The debate about changing the Pan African movement's city-on-the-hill/capitol/headquarter/center, by removing its most hallowed institution [the PAP] to some other location, violates both the Union Act and established Pan African tradition. Moreover, the entire discourse about finding a new location for the PAP is an exercise of selfish and incompetent politicking began by Ghadaffi, who woke up one morning, threw African history out the window, and demanded that the headquarters of literary everything, should be his home town of Sirte. Already brother-leader Colonel Mu'Amaru abu Minyar al-Gaddafi has set his sights on hosting the Pan African Standby Force. The AUF is opposed to a standby-force (we favor an All-African Army), and opposed to basing it in one state, least of all Libya.
Instead of defending Addis Ababa, the logical choice for the AU government headquarters, Mbeki (and eminent South Africans including Frene Ginwala and Nkosazana Dlamini-Zuma) countered Ghadaffi's mad mad declarations by saying the parliament should go to South Africa instead. Then Mubarak waded into this swamp of a debate by presenting Cairo as an alternative. I was waiting to hear Obansanjo chime in to complete the usual quartet of the We Have The Money Club of African States, but Nigeria seems to have stayed clear of this infernal cacophony.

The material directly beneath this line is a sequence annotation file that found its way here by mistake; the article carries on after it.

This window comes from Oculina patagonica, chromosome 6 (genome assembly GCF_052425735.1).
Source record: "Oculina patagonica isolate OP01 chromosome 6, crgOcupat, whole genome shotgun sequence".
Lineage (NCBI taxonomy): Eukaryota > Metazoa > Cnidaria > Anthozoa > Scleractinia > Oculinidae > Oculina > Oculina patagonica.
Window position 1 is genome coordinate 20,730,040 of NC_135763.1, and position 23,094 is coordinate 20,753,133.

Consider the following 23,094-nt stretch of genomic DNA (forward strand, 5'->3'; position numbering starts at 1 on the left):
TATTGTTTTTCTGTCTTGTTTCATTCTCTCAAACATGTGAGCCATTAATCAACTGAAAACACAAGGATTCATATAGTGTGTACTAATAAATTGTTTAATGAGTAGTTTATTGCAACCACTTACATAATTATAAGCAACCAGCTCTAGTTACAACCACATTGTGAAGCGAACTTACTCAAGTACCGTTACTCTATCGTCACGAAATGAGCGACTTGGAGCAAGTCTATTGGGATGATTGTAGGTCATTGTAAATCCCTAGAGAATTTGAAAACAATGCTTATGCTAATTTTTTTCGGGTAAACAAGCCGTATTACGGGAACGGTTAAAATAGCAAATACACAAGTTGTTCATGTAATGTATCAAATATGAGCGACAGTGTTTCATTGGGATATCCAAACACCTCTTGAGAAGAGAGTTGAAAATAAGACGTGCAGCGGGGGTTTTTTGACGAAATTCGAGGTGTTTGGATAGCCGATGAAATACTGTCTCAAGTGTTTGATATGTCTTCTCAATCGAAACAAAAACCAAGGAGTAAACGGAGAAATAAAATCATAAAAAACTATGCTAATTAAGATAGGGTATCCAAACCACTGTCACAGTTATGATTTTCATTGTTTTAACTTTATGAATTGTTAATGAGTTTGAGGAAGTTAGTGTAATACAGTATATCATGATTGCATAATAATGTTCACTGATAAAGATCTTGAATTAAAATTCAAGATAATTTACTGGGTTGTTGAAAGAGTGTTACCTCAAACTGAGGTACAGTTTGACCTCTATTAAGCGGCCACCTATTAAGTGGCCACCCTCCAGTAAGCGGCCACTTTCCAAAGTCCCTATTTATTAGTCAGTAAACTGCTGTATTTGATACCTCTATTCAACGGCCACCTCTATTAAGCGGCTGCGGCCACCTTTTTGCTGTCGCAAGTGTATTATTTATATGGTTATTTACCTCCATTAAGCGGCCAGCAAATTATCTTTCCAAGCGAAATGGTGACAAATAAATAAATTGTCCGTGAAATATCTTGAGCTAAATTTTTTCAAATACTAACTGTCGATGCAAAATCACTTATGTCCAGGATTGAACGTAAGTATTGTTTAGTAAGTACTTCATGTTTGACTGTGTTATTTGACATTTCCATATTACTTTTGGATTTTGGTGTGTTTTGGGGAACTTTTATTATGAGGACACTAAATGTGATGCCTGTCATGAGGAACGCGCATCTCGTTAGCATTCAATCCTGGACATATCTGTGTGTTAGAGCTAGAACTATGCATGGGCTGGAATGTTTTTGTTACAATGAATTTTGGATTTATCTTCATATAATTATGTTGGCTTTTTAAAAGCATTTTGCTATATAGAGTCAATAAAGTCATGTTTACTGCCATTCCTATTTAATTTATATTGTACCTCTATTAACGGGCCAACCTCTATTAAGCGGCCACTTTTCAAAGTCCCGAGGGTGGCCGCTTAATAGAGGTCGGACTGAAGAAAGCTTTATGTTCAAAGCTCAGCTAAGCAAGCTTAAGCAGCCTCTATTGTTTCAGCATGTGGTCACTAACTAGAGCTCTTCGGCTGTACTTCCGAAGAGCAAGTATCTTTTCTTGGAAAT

Of course no one should be intimidated by South African delegates. In spite of the resources available to them, and the respect they have won in organizing the African Union, they too make mistakes in judgement. For example, during the opening of the PAP, Frene Ginwala suggested that there was no procedure sealed in the protocol establishing the AU, so voting for President could take place by a show of hands. She should have known better. This suggestion and the potentially haphazard way the election was conducted, was in clear violation of the Protocol of the Pan African Parliament. Article 12 on Rules of Procedure calls for election by secret ballot, unless a prior vote by members had stipulated otherwise.
So what is Mbeki's problem? Is Addis Ababa not obviously a better location than either Cairo or Pretoria. From a purely geographical point of view, Addis is a more central location than either city. Addis already has better Pan African infrastructure than any city in SA...including a new world class airport. SA has so aggressively pursued economic advantage over other African states that it is creating resentment in many parts. The reason they want the parliament in Pretoria is for the economic benefit of SA, not because its going to make it easier to administer the AU.
Moreover, if Abeba became unsuitable as the capital of the AU, it is up to the PAP to decide where they want to be relocated, and they should do so after debating the merits (the PAP can also hold public hearings on the matter). Instead Mbeki and others are pushing for the decison to be made by the Assembly, for their own states' economic advantage, not out of respect for Pan African history, not to say anything about democracy. Mbeki's campaign has made no consideration for the disruption and long-term costs of scattering key administrative facilities that are so closely dependent on each other. He should leave the PAP in Addis Abeba.